Wednesday, December 7, 2011

What I've Read This Week

What I've Read This Week . . .

The Fool's Girl by Celia Rees -- Young Adult Historical Fiction

Will Shakespeare is a struggling poet, actor and sometimes playwright in London in 1601 when he comes across a little fool and his clown performing in the streets of London. In need of a new fool for his latest play, Will makes the acquaintance of the pair. The clown is actually a young lady, Violetta, daughter of the late Duke of Illyria. Violetta and Feste the Fool have a dark and difficult story to tell of a maiden sprang from the sea, mistaken identities, love, jealousy and betrayal. All that Violetta loves and cares for in Illyria has been destroyed through the jealous machinations of her Uncle Sebastian and the villain Malvolio who calls himself a Jesuit priest. While Sebastian was content to bring down Illyria, Malvolio has greater aspirations. He has stolen a beloved and sacred chalice from Illyria and with it he plans to rally Catholic support in England to kill Queen Elizabeth and place a Catholic pretender in her place.Violetta is determined to stop him with help from Feste and Will Shakespeare. The plan is difficult and dangerous and she may lose everyone she's come to care for, especially her beloved, Stephano. Did you ever wonder what happened to the characters of Shakepeare's Twelfth Night after the play is done? This novel imagines the events of the play as real events and what happens next is not a comedy as I was expecting. The events of the story are dark and tragic and tinged with magic and superstition. Will Shakespeare hears the story of events in Illyria from Violetta, Feste, and Violetta's kinswoman Maria. Much of the story is given over to those past events. The book is a little short on action as a consequence. The action sequences are fairly brief except for the final confrontation. There is lots of violence and bloodshed and no funny moments. Shakespeare fans and scholars will recognize situations, people and lines from his plays that the reader must believe influenced his works.  What I really liked about the book were the descriptions of Illyria and the creation of the culture of that land. I also loved the depiction of Elizabethan England with one foot rooted in superstition. The author weaves in magic and superstition to create a fully believable world. I came to care about Violetta and her homeland but I wanted a bit more action in the story. I felt that it concluded too quickly. Fans of Celia Rees's other books will not be disappointed by this one.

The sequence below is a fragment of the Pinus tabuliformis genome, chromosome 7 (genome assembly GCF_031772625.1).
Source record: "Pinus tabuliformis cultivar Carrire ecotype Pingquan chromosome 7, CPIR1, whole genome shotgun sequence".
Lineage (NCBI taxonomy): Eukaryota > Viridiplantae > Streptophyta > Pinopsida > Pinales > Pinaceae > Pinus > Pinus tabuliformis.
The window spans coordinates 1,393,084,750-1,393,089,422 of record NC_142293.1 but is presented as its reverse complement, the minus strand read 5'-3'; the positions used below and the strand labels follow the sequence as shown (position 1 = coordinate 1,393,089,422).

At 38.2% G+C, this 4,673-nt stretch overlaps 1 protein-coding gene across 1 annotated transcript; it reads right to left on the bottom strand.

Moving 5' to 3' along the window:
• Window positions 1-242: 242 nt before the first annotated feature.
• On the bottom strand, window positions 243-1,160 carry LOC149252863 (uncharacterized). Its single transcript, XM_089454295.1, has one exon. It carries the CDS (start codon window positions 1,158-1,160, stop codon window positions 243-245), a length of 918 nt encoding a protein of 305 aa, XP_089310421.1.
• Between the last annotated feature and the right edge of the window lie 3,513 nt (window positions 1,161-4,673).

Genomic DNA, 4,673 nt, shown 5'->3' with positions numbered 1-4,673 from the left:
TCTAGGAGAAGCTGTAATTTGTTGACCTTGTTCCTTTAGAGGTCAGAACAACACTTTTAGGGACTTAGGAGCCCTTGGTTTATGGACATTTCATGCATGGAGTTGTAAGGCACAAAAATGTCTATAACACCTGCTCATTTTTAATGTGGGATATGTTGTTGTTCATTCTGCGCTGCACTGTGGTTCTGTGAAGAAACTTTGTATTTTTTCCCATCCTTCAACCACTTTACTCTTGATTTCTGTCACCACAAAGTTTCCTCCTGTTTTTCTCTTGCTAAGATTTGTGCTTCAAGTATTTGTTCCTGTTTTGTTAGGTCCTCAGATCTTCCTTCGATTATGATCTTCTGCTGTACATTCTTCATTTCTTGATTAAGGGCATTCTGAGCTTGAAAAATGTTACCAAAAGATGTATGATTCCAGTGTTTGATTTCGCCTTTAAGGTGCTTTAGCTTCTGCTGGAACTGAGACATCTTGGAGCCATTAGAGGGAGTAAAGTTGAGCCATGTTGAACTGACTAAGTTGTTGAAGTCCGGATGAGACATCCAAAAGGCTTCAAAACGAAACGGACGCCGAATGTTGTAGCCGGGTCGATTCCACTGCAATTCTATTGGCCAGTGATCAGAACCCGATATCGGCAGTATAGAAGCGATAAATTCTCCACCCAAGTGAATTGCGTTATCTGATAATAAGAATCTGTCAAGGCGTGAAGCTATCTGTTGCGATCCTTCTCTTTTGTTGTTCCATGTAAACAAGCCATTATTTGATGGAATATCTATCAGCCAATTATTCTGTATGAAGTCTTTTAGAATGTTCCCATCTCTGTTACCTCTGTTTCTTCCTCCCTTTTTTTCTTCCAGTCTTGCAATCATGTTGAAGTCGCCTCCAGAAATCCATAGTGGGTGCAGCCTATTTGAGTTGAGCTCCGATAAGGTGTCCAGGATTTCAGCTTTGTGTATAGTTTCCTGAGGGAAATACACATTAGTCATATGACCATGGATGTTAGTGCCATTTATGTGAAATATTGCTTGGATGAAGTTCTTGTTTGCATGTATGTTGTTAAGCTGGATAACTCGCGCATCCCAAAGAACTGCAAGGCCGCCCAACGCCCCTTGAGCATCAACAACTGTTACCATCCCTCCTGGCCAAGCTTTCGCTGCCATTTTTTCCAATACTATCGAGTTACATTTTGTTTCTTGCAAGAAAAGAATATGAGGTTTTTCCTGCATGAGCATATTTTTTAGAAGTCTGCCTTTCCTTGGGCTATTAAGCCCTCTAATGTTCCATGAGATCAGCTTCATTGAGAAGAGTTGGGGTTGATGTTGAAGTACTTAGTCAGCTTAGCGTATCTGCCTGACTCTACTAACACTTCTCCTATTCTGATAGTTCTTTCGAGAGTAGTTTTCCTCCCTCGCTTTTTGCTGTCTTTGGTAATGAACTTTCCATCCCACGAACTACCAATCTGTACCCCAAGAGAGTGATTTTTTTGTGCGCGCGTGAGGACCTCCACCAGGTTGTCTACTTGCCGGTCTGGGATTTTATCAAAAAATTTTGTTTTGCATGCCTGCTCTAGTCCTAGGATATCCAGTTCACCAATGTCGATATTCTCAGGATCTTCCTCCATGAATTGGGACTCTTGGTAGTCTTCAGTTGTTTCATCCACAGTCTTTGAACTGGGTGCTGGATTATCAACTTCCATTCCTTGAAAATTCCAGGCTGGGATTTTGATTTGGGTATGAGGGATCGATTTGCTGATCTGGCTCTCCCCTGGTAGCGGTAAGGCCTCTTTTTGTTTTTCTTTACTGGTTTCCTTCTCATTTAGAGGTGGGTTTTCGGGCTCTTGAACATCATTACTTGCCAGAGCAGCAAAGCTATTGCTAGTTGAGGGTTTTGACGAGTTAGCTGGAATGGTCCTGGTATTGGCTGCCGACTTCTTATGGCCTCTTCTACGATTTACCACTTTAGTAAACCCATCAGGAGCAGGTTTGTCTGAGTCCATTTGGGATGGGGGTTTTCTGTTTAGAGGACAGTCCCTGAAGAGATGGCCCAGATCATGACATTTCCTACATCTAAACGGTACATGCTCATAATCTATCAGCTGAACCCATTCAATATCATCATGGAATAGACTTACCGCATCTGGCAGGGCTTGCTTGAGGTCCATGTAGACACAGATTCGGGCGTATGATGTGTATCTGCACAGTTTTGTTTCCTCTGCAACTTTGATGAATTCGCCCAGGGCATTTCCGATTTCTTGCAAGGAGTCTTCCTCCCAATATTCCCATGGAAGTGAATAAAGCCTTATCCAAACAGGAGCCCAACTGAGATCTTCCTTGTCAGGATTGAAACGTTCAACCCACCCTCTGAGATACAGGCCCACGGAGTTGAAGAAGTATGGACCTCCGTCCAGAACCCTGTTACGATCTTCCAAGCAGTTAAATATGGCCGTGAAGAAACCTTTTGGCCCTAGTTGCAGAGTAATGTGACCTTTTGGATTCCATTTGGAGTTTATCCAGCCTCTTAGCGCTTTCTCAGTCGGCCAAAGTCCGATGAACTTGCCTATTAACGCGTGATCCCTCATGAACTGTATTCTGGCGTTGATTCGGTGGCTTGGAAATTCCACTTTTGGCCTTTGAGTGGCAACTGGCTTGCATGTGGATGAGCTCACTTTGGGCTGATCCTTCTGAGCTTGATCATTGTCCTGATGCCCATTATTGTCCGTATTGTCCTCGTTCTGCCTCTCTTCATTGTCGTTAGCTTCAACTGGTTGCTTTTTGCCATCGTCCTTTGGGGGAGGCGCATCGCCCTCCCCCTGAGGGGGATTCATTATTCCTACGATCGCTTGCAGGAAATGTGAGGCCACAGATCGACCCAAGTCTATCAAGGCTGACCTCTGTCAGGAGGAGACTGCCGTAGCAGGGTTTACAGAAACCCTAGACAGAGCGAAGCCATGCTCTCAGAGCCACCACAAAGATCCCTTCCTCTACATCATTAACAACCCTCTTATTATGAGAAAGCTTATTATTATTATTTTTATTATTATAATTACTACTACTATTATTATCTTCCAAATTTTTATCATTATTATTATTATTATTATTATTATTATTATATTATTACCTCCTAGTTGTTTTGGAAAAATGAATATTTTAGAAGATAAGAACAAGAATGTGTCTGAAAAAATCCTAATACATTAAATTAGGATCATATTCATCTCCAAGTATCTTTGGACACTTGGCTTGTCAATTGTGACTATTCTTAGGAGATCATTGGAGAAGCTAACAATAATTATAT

Little Women and Me by Lauren Baratz-Logsted -- Middle Grades Contemporary Fantasy/Historical Fiction

Emily March is a typical 21st century teen. She goes to school, does homework, fights with her sister and dreams of getting together with the cute jock with whom she eats lunch every day. Emily feels sorry for herself though. She's the middle sister and never gets anything she wants, not even the boy, for he has a crush on her older sister! When Emily's English teacher gives an assignment to change something about a favorite book, Emily knows she wants to write about Little Women. She identifies with Jo and wants to be a writer like Jo. She cried when Beth died and was outraged when Laurie married Amy. Emily decides that she's going to change Little Women and make sure Laurie marries Jo. As she prepares for her assignment by rereading the book, there's a noise like a vacuum cleaner and suddenly Emily is swooshed back into time and sucked into the pages of the novel. Once again Emily finds herself the middle March sister and she does not like it. She's jealous of Meg and Jo and can't stand snobbish little Amy but Beth, as sweet and loving as always, she can't help but love. Emily experiences all the dullness and privation of the daily life of the March sisters trying to get home, until a boy enters the picture. With the introduction of Laurie, Emily begins to compete with Jo for his affections. Emily decides her purpose is not to get Laurie and Jo together but to save Beth. Soon she finds that even the best stories get away from their authors and things may not turn out as planned. This is a cute story that will appeal mainly to tween and young teen girls. Emily is very selfish and obnoxious but that's the point of her character. She learns lessons along the way that shape who she will become as an adult later on after the story ends. Until then, she's very unlikeable. My favorite March sister, Jo, is also an obnoxious teenager. She doesn't come across as the fun-loving tomboy I grew up loving. She's in desperate competition with her sisters with occasional moments that shine through from the original. The story is interesting though and kept me reading late at night to find out how it turned out. The ending is a bit rushed but there's a big surprise there that I didn't see coming. The author tries a little too hard to impart a moral at the very end that I think could have been left out. Overall though, I liked the story and I think girls in the target age range who love Little Women will enjoy this book.

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